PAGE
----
Children with sleep apnea have an increased risk of developing high blood pressure in their teens, a new study has found. High blood pressure is a major risk factor for heart disease.
Sleep apnea is a common disorder that causes people to briefly stop breathing during sleep. It typically happens multiple times during a single night's sleep. While it mostly affects adults, about 10% of school-age children also suffer from sleep apnea. Nearly half of these children will outgrow the disorder. The other half must deal with a potentially chronic and progressive health problem.
The researchers, supported by the National Institutes of Health, began by testing several hundred children aged 5 to 12 for sleep apnea. A small proportion of those tested were diagnosed with the disorder. Eight years later, the researchers evaluated all the children again. They were tested for both sleep apnea and high blood pressure. The results showed that children who continued to have sleep apnea in their teens were nearly three times more likely to develop high blood pressure than children who never had sleep apnea. Children who were initially diagnosed with sleep apnea but had few or no symptoms by the time they became teens did not show an increased risk of high blood pressure.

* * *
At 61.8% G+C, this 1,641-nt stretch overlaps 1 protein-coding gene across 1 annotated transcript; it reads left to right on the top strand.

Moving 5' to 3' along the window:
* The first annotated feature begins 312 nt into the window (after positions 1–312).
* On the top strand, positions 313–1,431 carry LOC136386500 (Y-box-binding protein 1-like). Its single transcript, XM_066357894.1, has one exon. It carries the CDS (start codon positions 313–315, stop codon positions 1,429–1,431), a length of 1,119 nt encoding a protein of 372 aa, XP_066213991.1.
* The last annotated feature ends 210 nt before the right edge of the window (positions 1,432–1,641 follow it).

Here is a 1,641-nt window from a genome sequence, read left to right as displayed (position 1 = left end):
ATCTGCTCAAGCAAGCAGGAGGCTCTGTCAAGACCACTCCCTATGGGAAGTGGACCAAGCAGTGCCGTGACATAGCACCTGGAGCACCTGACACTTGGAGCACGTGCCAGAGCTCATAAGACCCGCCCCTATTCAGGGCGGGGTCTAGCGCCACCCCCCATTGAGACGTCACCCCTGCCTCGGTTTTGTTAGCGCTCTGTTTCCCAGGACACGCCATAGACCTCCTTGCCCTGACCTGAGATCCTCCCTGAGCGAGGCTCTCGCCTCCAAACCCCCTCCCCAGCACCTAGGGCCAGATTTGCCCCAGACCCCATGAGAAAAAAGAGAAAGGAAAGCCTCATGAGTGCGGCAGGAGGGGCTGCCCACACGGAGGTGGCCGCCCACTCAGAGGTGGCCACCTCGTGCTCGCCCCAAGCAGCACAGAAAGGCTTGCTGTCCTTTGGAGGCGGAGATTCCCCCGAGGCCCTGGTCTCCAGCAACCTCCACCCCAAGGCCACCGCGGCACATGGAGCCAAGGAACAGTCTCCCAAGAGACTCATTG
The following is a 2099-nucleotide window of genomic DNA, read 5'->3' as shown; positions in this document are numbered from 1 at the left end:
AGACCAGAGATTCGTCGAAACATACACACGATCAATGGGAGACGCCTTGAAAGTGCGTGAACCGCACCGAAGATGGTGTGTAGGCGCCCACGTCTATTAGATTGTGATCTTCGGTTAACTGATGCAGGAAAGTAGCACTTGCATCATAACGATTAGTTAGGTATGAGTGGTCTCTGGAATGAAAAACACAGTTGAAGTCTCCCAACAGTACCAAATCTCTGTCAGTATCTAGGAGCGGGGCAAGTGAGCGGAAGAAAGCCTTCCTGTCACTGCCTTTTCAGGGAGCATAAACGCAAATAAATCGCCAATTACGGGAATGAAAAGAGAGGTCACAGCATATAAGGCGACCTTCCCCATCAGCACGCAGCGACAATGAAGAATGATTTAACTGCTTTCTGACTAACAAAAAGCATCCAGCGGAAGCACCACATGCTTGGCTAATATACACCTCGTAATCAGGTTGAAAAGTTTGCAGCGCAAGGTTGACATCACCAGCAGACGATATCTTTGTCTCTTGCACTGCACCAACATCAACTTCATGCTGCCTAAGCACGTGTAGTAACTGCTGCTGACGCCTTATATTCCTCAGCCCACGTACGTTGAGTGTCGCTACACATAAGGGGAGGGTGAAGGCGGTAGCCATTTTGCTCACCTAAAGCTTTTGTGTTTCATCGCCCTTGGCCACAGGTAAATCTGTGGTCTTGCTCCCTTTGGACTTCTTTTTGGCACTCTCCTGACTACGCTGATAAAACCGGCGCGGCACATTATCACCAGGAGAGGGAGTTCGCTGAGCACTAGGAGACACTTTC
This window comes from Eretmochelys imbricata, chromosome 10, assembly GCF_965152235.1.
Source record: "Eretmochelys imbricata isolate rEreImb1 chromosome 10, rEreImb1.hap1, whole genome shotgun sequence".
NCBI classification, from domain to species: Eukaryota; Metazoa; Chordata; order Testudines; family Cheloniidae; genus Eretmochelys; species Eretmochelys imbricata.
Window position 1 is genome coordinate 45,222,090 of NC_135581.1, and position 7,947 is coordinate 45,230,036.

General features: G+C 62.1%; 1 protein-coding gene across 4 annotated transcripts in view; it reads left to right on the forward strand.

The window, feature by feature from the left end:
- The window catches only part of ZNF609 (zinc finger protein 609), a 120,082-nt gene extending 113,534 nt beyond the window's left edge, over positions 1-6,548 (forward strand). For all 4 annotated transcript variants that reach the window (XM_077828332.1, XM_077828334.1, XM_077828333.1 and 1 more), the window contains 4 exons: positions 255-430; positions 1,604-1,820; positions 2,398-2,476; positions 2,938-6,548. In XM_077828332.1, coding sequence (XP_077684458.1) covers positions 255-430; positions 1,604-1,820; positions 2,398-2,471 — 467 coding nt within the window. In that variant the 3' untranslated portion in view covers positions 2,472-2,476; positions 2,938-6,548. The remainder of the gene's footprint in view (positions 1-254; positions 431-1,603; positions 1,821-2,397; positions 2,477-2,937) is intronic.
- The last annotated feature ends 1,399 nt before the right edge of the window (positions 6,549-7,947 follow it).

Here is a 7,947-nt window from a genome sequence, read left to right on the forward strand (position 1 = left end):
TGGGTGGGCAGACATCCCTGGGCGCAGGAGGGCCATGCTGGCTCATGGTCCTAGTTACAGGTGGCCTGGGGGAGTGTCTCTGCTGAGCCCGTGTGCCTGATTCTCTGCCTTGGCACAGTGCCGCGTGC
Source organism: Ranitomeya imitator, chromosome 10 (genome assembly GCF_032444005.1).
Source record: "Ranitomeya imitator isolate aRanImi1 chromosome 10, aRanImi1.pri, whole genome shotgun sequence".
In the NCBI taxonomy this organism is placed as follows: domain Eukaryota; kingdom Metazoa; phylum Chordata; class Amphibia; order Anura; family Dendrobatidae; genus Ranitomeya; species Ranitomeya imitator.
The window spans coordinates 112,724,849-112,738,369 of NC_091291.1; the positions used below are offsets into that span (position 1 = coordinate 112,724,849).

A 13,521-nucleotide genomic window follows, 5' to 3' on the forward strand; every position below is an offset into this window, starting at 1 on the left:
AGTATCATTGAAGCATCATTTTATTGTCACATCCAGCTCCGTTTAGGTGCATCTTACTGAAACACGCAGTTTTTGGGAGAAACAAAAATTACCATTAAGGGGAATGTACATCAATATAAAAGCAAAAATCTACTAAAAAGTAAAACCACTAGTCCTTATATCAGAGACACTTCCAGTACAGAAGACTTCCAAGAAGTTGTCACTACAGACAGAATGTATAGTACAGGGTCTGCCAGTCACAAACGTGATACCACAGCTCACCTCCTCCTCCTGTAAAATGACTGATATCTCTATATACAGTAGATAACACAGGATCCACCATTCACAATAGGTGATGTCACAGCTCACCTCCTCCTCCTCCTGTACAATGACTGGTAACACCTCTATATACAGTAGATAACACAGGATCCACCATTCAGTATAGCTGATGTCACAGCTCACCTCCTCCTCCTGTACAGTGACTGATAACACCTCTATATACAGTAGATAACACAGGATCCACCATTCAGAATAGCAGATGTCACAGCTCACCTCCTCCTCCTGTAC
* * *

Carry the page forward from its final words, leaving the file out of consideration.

Several studies have looked at the link between sleep apnea and high blood pressure in adults. But few have checked the risk of high blood pressure in children with the disorder.
Like adult sleep apnea, childhood sleep apnea can be treated. Treatment may include surgical removal of tonsils and adenoids. Some children may be helped by using a CPAP machine, which delivers air through a mask to keep the airway open during sleep. For children who are overweight, adopting a healthy eating and exercise plan can also help.